Ocean Bar Crossings

Having an understanding of tidal exchange is the key to crossing any ocean bar. Probably the best time to cross is either on high slack or low slack, or an hour or two each side of it. However this may not be always available to you as a fisherman, so be of the rule of 12, a formula used to calculate the amount of flow of a river at a bar crossing. For each hour after the tide change the flow will be ½ of what it currently is. For example , the first hour it will be 1/12, the second hour it will be 2/12, the third hour it will be 3/12, the fourth hour it remains 3/12, the fifth hour it will be 2/12, the sixth hour it will be back to 1/12 again.

Using this information you can see that the maximum flow will be the middle two hours of an exchange. This equates to the bar being the roughest at that time. Wind conditions on any tide will effect these times. All else taken into consideration, the bar usually tends not to be as rough on the incoming tide. The tide exchange will also govern how rough the bar is going to be. The low tides will have one real low tide each day and the low tide will be somewhat higher.

Look at the tide book and compare the difference between two tides closest to the time you intend to cross. If any roughness is to be encountered, you will be able to see it better from the inside looking out, as you can see the white water coming off the tops of the waves.

Coming back in however, you are looking at the back of these waves and cannot see if there is any white water coming off the tops.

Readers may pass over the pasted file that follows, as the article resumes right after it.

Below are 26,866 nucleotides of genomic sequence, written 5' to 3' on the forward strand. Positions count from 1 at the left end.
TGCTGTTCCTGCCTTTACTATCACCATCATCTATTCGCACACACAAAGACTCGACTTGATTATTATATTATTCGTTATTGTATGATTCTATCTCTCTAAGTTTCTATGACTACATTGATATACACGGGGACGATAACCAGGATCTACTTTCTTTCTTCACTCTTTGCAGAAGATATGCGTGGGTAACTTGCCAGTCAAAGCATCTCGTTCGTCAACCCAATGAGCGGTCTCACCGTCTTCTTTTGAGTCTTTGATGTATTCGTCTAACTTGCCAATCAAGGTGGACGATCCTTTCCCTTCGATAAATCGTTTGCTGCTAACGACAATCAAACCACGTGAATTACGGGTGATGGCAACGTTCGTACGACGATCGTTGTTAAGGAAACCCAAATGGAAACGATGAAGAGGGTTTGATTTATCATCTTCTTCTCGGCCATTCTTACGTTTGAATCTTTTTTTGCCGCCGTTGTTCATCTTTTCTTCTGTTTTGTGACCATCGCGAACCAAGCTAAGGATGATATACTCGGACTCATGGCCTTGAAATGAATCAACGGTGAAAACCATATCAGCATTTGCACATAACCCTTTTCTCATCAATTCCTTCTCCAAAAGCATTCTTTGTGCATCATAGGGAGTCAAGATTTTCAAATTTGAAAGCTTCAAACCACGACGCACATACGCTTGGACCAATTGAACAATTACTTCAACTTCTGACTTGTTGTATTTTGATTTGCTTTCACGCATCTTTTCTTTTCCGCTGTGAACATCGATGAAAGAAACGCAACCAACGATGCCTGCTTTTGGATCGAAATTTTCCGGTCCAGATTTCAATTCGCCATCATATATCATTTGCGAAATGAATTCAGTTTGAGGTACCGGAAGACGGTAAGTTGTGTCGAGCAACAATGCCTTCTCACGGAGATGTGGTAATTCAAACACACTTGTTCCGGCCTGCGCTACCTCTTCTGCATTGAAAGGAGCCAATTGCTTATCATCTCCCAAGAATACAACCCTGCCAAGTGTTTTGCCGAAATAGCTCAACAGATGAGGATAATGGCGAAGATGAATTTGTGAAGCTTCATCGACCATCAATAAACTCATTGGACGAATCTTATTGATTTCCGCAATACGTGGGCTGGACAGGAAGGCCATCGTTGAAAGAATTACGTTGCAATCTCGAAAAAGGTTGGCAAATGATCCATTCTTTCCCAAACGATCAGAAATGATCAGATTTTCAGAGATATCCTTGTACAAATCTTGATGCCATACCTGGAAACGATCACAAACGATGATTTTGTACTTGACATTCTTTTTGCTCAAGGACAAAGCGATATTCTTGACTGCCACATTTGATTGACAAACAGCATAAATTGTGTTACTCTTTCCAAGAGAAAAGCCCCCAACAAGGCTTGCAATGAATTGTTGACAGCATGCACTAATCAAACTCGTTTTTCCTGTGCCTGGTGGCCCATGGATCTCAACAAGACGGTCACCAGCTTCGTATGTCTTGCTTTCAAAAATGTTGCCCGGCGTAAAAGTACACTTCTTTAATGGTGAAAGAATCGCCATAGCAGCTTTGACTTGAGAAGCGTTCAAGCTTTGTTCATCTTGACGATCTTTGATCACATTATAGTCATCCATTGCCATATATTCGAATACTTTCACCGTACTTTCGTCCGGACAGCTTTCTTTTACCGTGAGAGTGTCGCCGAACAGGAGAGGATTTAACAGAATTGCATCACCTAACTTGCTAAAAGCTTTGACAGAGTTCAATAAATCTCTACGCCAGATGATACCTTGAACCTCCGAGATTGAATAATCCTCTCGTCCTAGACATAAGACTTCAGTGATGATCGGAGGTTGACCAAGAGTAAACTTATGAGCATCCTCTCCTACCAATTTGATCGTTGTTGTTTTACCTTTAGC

Therefore the water looks calmer when you are outside the bar looking in. Upon your return the Coast Guard on some bar crossings requires to notify them on Channel 16 on your VHF radio.

There will be situations similar to those you encountered heading out, with the exception that you’ll be writing waves in, instead of heading into them. The situation can also be different if there is a tide and when involved. If that’s the case you’ll have to quarter of the waves. You can be writing the back to waves like a surfboarder but on the backside. It will run out from under you than the next one will have you surfboarding, many times at an angle. You will then have to straighten the boat so that when you’re being pushed into the trough of the next wave so you are going straight with the wave. You do not one of the in the bottom of the trough at an angle. Too many people get themselves in trouble because they assume the boat will straighten it self. Wrong! You’ll need the power down somewhat. With normal wave conditions you will be tipped to starboard side. Your response should be the sharply steer into the starboard under mostly full power, so your Stern is at a 90 degree angle with the oncoming wave. As soon as it passes under you, straighten out and get back on your heading again.

Some boaters will get on the backside and have enough power to stay there and ride it all away across. However you should be aware that if something goes wrong it will happen very fast as these waves are usually doing in excess of 30 mph. The one thing that will get you into more trouble than any other thing is speed. This is not a boat race, hold your speed down if it is rough, and then cut the throttle as you ride over the crest so you don’t slam the boat into the trough of the backside of the crest.

 

 

West Coast Bar Reports:

Washington:

Quillayute River 360-374-6993

Gray’s Harbor/Westport 360-268-0622

 

Oregon: 

Columbia River/Astoria: 360-642-3565

Nehalen River: 503-322-3234

Tillamook Bay: 503-322-3234

Depoe Bay: 541-765-2122

Yaquina Bay: 541-265-5511

Siuslaw River/Florence: 541-902-7792

Umpqua/Reedsport: 541-271-4244

Coos Bay: 541-888-3102

Coquille River/Brandon: 541-347-2038

Rogue River/Gold Beach: 541-247-7219

Chetco/Brookings: 541-469-4571

 

California:

Humboldt Bay: 707-443-2212

Noyo River: 707-964-6611

Goldengate/San Francisco: 415-331-8247

 

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